A while back, I was counseling a graduate student who was troubled about her level of involvement with her family of origin. As a child, she was repeatedly abused by her father. Now as an adult in her mid-30s, she was torn between detaching herself from him or seeing him during family gatherings.
On the one hand, if she refused to see him, she would miss out on most of the family time—especially during holidays. On the other hand, she did not want to face her father because the memories of the abuse were still fresh in her mind. Every time she saw him, she felt like a vulnerable child again, scared and needing protection.
As I listened to her share this story, I recalled standing in my front yard on a beautiful summer day. I could see a robin’s nest in the swaying branches of a weeping willow tree. Both parents flew back and forth, bringing worms and grubs to their hungry baby birds.
Suddenly, there was a loud, sharp screech from the edge of the woods. Turning my head, I saw a blue jay flying rapidly towards the robin’s nest. With a flurry of flapping wings, scratching talons, and fierce cries, the robins intercepted the threatening blue jay before it could harm the baby birds. The robins drove the blue jay back into the woods, away from the nest. Then, the robins returned to the nest to make sure their babies were unharmed.
I shared this story with the woman I was counseling, and I let her know that it was not my place to tell her what lesson she should draw from that story. It was up to her.
She pondered for a minute, and with a creased brow, replied, “I’m not sure.”
I asked her, “Which of those creatures do you most closely identify with, if any?”
“The mother robin,” she said.
I asked her why. She indicated that she felt the need to protect the vulnerable babies. She saw herself as a strong defender, not as fearful and weak. It was this inner strength that I wanted to tap into and bring into the light.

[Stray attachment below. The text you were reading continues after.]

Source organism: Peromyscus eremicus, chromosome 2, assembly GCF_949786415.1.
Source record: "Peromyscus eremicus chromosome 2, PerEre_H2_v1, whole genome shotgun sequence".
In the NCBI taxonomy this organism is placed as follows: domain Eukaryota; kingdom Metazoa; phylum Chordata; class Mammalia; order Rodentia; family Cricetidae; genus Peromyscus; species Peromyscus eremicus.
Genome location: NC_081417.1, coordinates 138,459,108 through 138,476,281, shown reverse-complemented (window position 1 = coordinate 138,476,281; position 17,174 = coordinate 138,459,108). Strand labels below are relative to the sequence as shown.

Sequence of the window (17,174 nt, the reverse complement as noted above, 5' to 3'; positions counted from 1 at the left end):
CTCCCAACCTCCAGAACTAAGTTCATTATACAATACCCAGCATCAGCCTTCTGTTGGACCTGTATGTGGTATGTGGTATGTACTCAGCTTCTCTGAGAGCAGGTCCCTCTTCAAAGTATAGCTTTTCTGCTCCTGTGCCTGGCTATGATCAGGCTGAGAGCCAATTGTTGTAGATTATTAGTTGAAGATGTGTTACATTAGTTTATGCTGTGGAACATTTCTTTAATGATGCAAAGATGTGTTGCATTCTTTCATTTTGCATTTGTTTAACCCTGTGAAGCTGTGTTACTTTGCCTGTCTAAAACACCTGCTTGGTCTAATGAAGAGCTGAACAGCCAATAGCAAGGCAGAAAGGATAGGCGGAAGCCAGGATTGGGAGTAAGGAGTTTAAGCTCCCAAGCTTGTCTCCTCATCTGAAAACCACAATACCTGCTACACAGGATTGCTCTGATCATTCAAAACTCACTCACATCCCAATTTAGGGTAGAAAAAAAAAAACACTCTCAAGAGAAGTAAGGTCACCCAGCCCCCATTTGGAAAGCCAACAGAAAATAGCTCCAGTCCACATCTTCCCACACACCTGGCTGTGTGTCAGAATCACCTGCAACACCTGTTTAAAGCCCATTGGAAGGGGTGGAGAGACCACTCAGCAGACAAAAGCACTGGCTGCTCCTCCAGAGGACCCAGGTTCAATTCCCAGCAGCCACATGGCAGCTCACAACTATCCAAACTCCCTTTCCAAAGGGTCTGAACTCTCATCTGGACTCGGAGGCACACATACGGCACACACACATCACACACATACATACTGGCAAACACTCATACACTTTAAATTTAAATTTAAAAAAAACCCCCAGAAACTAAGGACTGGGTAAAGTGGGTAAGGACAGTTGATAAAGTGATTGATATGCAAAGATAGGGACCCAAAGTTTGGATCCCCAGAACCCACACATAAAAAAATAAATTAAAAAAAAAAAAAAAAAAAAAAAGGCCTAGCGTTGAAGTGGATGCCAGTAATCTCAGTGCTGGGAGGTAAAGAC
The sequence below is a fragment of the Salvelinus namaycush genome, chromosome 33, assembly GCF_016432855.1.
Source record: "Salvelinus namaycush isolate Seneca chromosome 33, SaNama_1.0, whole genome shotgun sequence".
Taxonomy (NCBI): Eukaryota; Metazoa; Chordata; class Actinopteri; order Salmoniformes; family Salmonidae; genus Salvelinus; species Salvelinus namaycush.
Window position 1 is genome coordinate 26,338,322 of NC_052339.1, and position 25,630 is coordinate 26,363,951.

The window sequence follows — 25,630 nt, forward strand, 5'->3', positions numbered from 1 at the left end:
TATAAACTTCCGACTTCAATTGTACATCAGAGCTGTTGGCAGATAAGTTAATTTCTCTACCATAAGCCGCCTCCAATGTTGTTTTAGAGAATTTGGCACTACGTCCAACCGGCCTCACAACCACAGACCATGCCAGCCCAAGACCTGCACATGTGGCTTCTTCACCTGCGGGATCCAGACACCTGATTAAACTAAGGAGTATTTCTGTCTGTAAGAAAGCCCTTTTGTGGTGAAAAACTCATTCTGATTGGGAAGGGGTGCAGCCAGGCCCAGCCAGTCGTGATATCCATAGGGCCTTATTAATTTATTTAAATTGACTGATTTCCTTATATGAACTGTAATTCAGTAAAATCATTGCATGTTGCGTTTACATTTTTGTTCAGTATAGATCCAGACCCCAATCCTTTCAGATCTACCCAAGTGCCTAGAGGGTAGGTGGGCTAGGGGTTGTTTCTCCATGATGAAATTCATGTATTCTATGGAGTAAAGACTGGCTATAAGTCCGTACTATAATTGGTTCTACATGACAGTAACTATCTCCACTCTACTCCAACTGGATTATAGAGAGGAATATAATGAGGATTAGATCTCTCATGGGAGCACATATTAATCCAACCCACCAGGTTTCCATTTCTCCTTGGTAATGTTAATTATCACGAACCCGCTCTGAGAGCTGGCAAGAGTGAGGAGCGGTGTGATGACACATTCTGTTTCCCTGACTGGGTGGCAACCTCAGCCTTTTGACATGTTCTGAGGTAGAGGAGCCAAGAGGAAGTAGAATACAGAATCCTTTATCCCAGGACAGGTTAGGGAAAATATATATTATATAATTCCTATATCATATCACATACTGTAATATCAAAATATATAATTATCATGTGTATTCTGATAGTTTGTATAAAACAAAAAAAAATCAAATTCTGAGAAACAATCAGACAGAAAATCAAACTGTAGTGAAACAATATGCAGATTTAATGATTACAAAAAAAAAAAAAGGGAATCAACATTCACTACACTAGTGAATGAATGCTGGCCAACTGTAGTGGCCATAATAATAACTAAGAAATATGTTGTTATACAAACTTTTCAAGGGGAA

“So, who do the baby birds represent?” I asked.
After some thought, she realized that those fragile, little birds represented a part of herself—the scared and hurt child within her. It was her own vulnerable side that she actually wanted to protect.
“Ok.” I added. “Now who is the nasty blue jay?” (You’ve probably already guessed this one.)
“My father!” She blurted out with emphasis. “Definitely my father. He has always been an imposing man.
“Threatening, I mean. Even in the way he would stand in front of me and just glare at me until I felt only two inches tall. It amazed me how he had such power over me. The power to take away my confidence in a second.”
“One last question.” I said. “So, if the robins represent the part of you that is a defender, and the baby birds represent the part of you that is vulnerable and needs protection, and the blue jay represents your abusive father, then what lesson have you learned from the feisty robins?”
She stared at me for what seemed an eternity. Then, with an expression on her face that looked like she had just finished putting together a jigsaw puzzle, she explained, “Well, I guess I need to chase away the blue jay and keep him away from my vulnerable side. And I need to protect my inner child from getting hurt. Which means, I also have to be the protector—my own protector. I’m going to have as little to do with him as possible.”
Today’s Loving Suggestion: You or I might have taken different actions than she did, but the lesson here for all of us is to stand up for ourselves and establish healthy personal boundaries that protect our self-respect. Sit in quiet meditation and reflect upon the areas of your life that need healthier boundaries. Then take positive action.
If you have followed any of the suggestions in the Sir Rennity feature, I would love to hear your stories. Please email me at email@example.com. I will keep your letters private unless you request that they be published.
The Sir Rennity feature is intended to provide gentle guidance for your life. These articles hold no intrinsic meaning. You give meaning to them based on the value you place on them, so the words here are meaningless unless you put them into practice.